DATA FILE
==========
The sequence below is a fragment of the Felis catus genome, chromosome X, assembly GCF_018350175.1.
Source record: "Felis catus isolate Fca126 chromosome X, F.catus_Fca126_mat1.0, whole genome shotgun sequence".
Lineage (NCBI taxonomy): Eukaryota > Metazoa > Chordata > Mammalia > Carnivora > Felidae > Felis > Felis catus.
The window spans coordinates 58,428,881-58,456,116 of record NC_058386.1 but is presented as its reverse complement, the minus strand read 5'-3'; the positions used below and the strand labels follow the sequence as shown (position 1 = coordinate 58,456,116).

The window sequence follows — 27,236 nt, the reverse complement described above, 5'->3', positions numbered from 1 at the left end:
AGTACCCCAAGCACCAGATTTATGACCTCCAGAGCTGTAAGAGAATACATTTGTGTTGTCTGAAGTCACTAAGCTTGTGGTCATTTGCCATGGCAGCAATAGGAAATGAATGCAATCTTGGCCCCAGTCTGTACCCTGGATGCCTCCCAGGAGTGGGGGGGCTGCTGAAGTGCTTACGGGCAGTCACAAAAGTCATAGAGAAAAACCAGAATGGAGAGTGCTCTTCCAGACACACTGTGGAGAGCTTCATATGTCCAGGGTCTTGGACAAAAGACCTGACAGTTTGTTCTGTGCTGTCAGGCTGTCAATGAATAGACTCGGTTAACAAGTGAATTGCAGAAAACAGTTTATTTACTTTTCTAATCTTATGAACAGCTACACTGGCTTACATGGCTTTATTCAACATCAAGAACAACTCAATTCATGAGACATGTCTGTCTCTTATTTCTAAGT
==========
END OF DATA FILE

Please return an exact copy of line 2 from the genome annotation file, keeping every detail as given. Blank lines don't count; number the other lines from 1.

Source record: "Felis catus isolate Fca126 chromosome X, F.catus_Fca126_mat1.0, whole genome shotgun sequence".